Well it was a blast, putting that down. Once I get an original draft crafted, then it’s re-crafted multiple times, like folding and re-folding pizza dough. So the version you are reading now is far away from the first jottings I made.
I’m reminded of the novelist E.M. Forster in Aspects of the Novel, saying, aphoristically: “How can I tell what I think till I see what I say?” He was arguing that he doesn’t know what he is thinking until he sees a written draft he’s made, and then reacts to it. That’s oddly reversed from that standard model with which I opened this piece. I’m with E.M. here.
All this took a couple of hours or so at the start of a busy day, and I was sense-making and meaning-making, as I did this. I attended selectively to the massive range of presenting stimuli in the café, and to my internal voice although clearly I could have thought many alternative things, and transcribed those into words. It was obvious to me that there were multitudinous amounts of other information available for encoding if my brain took the opportunity to focus on it.
Did I do all of this thinking and processing, as in the me that is me? The surprising answer is yes and no. Only some of it was. I did not plan it all out. I did not consciously say to myself “I’ll write an essay on thinkwriting.” In fact I changed the title, and the tenor of what I wrote, several times. I just began with a vague idea to document my thoughts about writing. Much of what then transpired just happened. It was not at all a conscious manifestation of me saying, right, this is what I’m going to write. Parts of it came out of my below-conscious, whatever that is, and then presented to my consciousness, whatever that is. So it was my creation in the sense that my mind generated the thoughts and integrated them for my conscious self to write up, at least some extent. My hands then typed the words, but I didn’t think about that either, in terms of explicitly making them move across the keyboard. Much of that handcrafting of QWERTY letters was also emergent. The typing was accomplished by hands far removed from that purpose—evolved for brachiating, and making stone tools, not typing on modern keyboards.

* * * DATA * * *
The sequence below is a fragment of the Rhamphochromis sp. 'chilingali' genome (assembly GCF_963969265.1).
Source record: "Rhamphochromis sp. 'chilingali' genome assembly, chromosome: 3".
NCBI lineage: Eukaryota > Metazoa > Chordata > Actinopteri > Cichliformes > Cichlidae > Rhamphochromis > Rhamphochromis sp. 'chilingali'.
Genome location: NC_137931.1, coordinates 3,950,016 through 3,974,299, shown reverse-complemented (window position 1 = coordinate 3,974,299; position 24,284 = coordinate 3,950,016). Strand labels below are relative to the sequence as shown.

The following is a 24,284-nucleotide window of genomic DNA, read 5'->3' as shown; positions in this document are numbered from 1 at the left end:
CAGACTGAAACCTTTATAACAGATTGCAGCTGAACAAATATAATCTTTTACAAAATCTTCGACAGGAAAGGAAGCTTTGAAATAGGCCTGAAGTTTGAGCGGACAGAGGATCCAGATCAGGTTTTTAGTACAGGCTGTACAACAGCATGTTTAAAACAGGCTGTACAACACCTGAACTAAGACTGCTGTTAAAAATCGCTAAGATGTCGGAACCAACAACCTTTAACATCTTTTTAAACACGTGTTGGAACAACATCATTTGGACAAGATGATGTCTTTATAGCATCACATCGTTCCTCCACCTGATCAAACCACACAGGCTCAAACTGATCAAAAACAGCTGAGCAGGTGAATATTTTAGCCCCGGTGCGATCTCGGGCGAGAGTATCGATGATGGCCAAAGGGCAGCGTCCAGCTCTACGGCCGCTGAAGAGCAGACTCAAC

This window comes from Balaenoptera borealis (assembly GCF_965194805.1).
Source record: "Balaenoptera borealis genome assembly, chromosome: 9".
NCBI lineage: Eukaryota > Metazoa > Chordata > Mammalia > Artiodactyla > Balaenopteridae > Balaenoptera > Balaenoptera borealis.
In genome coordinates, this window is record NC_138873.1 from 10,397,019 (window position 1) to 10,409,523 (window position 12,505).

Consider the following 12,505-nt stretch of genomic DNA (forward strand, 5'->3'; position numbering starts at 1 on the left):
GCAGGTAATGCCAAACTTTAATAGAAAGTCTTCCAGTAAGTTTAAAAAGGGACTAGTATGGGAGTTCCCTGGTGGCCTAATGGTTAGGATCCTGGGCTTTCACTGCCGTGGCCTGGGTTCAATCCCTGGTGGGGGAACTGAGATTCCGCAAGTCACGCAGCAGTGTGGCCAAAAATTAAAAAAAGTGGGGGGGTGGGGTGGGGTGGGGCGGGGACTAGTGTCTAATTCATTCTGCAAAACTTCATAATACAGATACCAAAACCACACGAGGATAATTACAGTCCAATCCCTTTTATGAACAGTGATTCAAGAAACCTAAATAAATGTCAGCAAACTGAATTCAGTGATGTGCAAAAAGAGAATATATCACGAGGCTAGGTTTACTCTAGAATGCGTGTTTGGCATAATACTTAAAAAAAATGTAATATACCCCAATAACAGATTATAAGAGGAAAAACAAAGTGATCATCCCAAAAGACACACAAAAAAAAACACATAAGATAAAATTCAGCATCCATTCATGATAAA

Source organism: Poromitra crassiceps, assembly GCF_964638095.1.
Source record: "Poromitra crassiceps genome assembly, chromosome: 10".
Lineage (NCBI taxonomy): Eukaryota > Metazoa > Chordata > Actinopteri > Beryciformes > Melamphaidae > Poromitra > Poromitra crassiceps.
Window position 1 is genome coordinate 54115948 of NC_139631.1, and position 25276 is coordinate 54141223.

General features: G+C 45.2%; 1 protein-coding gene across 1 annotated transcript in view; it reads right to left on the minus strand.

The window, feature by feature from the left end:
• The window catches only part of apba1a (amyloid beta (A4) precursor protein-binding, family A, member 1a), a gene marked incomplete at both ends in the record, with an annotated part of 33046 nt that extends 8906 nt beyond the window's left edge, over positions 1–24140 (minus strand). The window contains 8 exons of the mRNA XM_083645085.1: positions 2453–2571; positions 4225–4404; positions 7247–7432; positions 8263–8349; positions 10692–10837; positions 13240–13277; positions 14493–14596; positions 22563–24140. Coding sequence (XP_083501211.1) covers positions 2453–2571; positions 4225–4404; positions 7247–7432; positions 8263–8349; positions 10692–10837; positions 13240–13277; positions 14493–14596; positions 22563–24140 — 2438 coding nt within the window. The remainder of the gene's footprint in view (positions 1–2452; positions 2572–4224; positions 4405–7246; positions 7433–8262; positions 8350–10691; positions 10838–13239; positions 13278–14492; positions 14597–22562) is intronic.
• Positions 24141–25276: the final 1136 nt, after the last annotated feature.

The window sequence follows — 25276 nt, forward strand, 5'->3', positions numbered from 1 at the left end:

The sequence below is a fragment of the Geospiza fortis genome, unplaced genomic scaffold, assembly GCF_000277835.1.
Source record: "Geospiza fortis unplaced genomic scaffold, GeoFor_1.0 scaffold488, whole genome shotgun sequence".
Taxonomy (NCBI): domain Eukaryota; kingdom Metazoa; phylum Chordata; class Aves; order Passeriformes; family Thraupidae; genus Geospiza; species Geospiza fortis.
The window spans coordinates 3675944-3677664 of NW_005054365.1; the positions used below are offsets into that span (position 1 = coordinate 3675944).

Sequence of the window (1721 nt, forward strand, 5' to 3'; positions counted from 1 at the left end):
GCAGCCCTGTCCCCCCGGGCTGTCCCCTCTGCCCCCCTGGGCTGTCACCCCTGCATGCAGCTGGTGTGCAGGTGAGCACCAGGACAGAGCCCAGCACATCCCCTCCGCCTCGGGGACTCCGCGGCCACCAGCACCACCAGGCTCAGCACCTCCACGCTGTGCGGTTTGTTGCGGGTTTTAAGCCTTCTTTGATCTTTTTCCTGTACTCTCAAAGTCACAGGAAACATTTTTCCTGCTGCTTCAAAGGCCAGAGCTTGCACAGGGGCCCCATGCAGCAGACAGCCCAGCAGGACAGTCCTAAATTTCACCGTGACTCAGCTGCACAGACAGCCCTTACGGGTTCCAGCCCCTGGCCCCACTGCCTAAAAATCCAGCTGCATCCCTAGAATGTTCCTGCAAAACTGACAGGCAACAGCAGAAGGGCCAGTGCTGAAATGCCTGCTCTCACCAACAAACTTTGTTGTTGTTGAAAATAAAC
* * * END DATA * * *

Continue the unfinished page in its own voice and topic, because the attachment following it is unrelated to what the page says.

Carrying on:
The cognitive processing, the mental cacophony that created these sentences and paragraphs did not feel jumpy or discontinuous, but kind of—this phrase comes to me—associatively coherent, by which I mean of course there is a relationship between the ideas popping into my mind, the words that these ideas evoke and the process of committing them to copy. I’m not sure which psychological-cognitive-linguistic theories are investigating this phenomenon but I’m guessing some researchers are working on it. This thinkwriting process must be similar, we can assume, for all other thinkwriters.